New York Number 161, a floor-to-ceiling installation winding through the gallery, was the dynamic centerpiece of this exhibition, which also included a dozen elegant wall sculptures (all works 2012). Made primarily of wood, some of it burned and much apparently found, the pieces at their best display Leonardo Drew's virtuosic ability to create forms as quietly, incontestably credible as those in nature.
Drew, an African-American artist born in Tallahassee in 1961 and raised in housing projects in Connecticut, has often alluded to sociopolitical issues in his work. His past use of such symbolically charged materials as cotton, rope, rags and rust has been cited as referring to the antebellum South, Civil Rights struggles and modern industrial America. The charred timbers of this installation suggested some such references, but the work ultimately conveyed the forces and forms of the natural world more broadly.
Visitors walked under and around the blackened assembly of beams, two-by-fours, plywood scraps, dry branches and sticks, which looked both random, like detritus after a disaster, and intricately constructed, like latticework. In its tall, attenuated structure with openings that let in light, the piece evokes fire-devastated neighborhoods or forests. Meanwhile, in its scale and snaking shape, it resembles a dinosaur skeleton. In terms of the show, the installation was rather defused by proximity to the highly realized, neighboring wall sculptures, which in turn felt crowded.
The sculptures have a more organic bent than is typical of Drew's work. The 5½-foot-wide Number 160 looks like a giant starfish. It's surprising to realize that the visually soft, carpetlike texture of the "arms" is created by the aggregated ends of many small, unpainted wooden spikes. The center of the work—a grouping of white-painted branches and small geometric constructions that appear sun-bleached—suggests the mouth of an anemone; some of the shapes curve outward, evoking sensitive tentacles designed to trap and digest prey. This kind of energetic core is typical of many of Drew's sculptures, as is the blurring of distinctions between what's swallowing or bursting from what, and what's natural or constructed.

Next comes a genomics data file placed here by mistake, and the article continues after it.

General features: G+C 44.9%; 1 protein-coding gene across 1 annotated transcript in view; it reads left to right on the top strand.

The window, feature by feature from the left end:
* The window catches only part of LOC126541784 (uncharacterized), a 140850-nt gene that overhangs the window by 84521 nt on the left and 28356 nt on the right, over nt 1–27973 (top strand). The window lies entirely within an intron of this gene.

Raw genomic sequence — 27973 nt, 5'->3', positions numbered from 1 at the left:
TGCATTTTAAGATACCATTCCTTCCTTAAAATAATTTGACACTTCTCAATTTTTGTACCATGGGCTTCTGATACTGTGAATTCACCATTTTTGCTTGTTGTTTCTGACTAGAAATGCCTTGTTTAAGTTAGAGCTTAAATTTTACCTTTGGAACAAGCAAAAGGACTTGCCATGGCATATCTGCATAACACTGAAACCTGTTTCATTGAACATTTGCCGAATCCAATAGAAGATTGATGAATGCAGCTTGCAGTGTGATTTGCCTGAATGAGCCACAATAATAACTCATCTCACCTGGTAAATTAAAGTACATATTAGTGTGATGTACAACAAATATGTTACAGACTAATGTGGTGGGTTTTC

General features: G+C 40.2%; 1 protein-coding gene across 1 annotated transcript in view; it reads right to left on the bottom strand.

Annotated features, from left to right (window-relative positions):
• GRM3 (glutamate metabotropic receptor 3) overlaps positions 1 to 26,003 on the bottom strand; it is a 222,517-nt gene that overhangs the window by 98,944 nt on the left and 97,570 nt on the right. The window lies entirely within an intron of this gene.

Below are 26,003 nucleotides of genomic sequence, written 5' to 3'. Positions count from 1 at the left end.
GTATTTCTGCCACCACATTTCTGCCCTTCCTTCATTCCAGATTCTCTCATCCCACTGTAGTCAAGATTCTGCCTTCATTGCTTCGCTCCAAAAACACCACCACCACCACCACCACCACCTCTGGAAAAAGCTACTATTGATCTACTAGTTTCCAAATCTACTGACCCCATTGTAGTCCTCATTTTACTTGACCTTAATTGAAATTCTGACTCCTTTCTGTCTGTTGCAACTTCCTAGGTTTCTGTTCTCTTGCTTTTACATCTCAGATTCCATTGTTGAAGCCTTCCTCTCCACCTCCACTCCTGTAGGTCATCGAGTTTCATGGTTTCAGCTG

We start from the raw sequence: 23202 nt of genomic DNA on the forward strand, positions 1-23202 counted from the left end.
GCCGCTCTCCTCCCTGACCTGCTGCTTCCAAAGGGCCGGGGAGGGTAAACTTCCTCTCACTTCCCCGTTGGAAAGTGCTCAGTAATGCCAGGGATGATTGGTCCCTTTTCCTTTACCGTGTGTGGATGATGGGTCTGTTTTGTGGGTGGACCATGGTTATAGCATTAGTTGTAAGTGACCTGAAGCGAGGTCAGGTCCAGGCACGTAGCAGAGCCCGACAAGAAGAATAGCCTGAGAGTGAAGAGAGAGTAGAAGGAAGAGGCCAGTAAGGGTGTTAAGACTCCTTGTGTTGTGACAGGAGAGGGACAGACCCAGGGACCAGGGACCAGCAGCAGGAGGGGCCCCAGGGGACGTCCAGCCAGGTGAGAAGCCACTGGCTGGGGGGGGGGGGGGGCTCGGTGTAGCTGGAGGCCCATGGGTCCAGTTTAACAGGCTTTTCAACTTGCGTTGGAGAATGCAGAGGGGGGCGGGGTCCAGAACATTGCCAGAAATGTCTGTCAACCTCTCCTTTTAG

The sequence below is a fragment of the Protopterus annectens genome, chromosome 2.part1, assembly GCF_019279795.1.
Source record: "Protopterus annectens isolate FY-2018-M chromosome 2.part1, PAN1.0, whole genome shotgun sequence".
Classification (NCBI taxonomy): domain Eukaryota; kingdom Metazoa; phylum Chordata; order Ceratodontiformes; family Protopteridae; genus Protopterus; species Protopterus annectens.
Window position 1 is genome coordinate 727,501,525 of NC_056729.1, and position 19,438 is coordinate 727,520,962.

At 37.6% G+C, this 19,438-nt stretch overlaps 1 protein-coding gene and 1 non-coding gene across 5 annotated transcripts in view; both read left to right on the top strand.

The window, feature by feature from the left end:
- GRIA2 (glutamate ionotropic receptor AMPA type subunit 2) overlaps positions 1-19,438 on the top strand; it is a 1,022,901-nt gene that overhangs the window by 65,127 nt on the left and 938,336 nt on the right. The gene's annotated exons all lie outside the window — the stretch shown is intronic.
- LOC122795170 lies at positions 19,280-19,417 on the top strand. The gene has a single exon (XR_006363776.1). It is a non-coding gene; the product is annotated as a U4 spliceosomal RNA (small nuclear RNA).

Like much of his previous work, Number 162, a mural-size assemblage on paper, spans the gap between drawing and sculpture. It reads as an enormous sketchbook in which some of the notations have taken on physical dimension. On the sides are small drawn and painted diagrams and three-dimensional models. His usual palette of black and earth tones is accented with one little stroke of sky-blue gouache. A large, burned, rootlike system fills the middle, with elements at the top and bottom pushing forward in tendrils. The area in between breaks down into small wooden modules-a hallmark of the artist's work that recalls Louise Nevelson, as has often been noted. In its quotidian aspect and combination of painted, drawn and projecting elements, the work is akin to Robert Rauschenberg's Combines.
Overall, this piece, which so effectively juxtaposes wild and tame, can be read as a takeover by nature. The rootlike elements, although burned, seem to embody the life force of the diagrams and models. In this, as in much of Drew’s work, even when nature is in a stage of decline, it’s irrepressibly generative.
Photo: View of Leonardo Drew’s exhibition, showing Number 161, 2012, burned wood and paint; at Sikkema Jenkins.